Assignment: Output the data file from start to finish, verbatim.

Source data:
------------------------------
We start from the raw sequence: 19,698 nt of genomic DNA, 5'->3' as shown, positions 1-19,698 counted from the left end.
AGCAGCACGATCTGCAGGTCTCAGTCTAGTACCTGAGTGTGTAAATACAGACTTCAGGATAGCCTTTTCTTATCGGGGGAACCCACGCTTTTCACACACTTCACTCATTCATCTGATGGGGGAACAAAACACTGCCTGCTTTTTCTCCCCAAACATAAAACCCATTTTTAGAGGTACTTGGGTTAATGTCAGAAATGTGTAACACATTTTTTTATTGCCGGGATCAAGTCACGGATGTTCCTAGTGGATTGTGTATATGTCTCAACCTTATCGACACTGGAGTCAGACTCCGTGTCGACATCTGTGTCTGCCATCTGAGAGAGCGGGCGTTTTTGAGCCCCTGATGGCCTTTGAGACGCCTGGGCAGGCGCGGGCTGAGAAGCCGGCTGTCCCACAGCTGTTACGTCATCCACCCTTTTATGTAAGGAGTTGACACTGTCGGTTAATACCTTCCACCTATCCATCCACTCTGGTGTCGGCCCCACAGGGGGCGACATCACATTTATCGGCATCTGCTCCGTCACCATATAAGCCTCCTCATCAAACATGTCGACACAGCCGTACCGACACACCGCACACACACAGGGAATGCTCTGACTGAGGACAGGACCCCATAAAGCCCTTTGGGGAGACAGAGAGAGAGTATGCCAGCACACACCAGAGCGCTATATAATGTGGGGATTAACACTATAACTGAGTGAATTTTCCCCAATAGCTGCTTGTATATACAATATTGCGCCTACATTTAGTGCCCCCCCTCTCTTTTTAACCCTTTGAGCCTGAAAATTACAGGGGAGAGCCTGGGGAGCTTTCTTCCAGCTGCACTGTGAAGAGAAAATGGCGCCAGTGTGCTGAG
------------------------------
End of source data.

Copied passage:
We start from the raw sequence: 19,698 nt of genomic DNA, 5'->3' as shown, positions 1-19,698 counted from the left end.
AGCAGCACGATCTGCAGGTCTCAGTCTAGTACCTGAGTGTGTAAATACAGACTTCAGGATAGCCTTTTCTTATCGGGGGAACCCACGCTTTTCACACACTTCACTCATTCATCTGATGGGGGAACAAAACACTGCCTGCTTTTTCTCCCCAAACATAAAACCCATTTTTAGAGGTACTTGGGTTAATGTCAGAAATGTGTAACACATTTTTTTATTGCCGGGATCAAGTCACGGATGTTCCTAGTGGATTGTGTATATGTCTCAACCTTATCGACACTGGAGTCAGACTCCGTGTCGACATCTGTGTCTGCCATCTGAGAGAGCGGGCGTTTTTGAGCCCCTGATGGCCTTTGAGACGCCTGGGCAGGCGCGGGCTGAGAAGCCGGCTGTCCCACAGCTGTTACGTCATCCACCCTTTTATGTAAGGAGTTGACACTGTCGGTTAATACCTTCCACCTATCCATCCACTCTGGTGTCGGCCCCACAGGGGGCGACATCACATTTATCGGCATCTGCTCCGTCACCATATAAGCCTCCTCATCAAACATGTCGACACAGCCGTACCGACACACCGCACACACACAGGGAATGCTCTGACTGAGGACAGGACCCCATAAAGCCCTTTGGGGAGACAGAGAGAGAGTATGCCAGCACACACCAGAGCGCTATATAATGTGGGGATTAACACTATAACTGAGTGAATTTTCCCCAATAGCTGCTTGTATATACAATATTGCGCCTACATTTAGTGCCCCCCCTCTCTTTTTAACCCTTTGAGCCTGAAAATTACAGGGGAGAGCCTGGGGAGCTTTCTTCCAGCTGCACTGTGAAGAGAAAATGGCGCCAGTGTGCTGAG